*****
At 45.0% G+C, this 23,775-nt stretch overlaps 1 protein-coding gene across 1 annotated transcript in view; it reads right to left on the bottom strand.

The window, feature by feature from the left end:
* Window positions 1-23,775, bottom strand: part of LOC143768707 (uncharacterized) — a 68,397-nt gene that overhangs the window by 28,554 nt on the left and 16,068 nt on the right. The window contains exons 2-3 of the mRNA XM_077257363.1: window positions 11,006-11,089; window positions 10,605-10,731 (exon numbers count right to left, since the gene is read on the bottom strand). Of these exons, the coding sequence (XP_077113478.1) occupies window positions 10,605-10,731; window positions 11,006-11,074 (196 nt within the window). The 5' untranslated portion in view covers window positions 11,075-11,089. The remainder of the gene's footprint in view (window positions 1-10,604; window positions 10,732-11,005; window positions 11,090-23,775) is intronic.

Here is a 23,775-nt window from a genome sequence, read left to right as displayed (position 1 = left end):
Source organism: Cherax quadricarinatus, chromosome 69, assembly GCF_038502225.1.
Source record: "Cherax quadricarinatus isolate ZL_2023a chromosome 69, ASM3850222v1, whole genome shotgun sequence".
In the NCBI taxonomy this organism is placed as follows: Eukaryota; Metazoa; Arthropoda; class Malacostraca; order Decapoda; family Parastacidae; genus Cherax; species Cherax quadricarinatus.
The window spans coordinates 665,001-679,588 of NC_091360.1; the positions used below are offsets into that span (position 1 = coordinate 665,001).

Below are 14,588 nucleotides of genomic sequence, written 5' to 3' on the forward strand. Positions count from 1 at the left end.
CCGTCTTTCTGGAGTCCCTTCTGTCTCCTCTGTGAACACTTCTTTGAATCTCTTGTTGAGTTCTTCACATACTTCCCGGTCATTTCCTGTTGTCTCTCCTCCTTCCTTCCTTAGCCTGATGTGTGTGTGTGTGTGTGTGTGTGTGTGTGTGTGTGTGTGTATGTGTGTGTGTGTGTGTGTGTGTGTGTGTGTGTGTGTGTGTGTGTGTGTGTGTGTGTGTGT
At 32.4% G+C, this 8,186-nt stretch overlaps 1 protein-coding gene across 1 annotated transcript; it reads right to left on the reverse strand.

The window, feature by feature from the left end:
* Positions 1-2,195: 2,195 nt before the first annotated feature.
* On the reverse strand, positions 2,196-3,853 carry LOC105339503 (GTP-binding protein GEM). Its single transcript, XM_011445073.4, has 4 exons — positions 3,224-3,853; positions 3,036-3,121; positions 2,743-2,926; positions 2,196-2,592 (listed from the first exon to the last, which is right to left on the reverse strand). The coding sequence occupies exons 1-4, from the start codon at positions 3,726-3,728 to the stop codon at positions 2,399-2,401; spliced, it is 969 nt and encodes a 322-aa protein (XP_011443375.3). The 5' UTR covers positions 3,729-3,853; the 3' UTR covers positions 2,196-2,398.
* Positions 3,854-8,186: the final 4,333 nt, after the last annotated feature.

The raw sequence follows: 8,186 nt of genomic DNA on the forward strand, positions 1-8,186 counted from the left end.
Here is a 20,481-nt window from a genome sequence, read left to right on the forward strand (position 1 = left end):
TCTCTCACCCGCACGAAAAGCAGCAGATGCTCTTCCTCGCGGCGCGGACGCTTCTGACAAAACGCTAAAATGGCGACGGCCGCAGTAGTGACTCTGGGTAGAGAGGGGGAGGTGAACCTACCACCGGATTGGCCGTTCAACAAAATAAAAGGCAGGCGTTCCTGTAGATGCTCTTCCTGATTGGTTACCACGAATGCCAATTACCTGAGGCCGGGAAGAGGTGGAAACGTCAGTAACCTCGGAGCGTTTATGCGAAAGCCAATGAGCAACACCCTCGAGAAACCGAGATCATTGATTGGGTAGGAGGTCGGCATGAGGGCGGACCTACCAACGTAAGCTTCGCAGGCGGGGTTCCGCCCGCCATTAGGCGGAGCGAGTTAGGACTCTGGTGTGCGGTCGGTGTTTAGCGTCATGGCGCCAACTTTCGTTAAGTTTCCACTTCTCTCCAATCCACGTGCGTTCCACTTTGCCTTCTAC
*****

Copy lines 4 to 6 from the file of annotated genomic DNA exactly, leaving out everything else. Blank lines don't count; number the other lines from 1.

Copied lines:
Here is a 23,775-nt window from a genome sequence, read left to right as displayed (position 1 = left end):
Source organism: Cherax quadricarinatus, chromosome 69, assembly GCF_038502225.1.
Source record: "Cherax quadricarinatus isolate ZL_2023a chromosome 69, ASM3850222v1, whole genome shotgun sequence".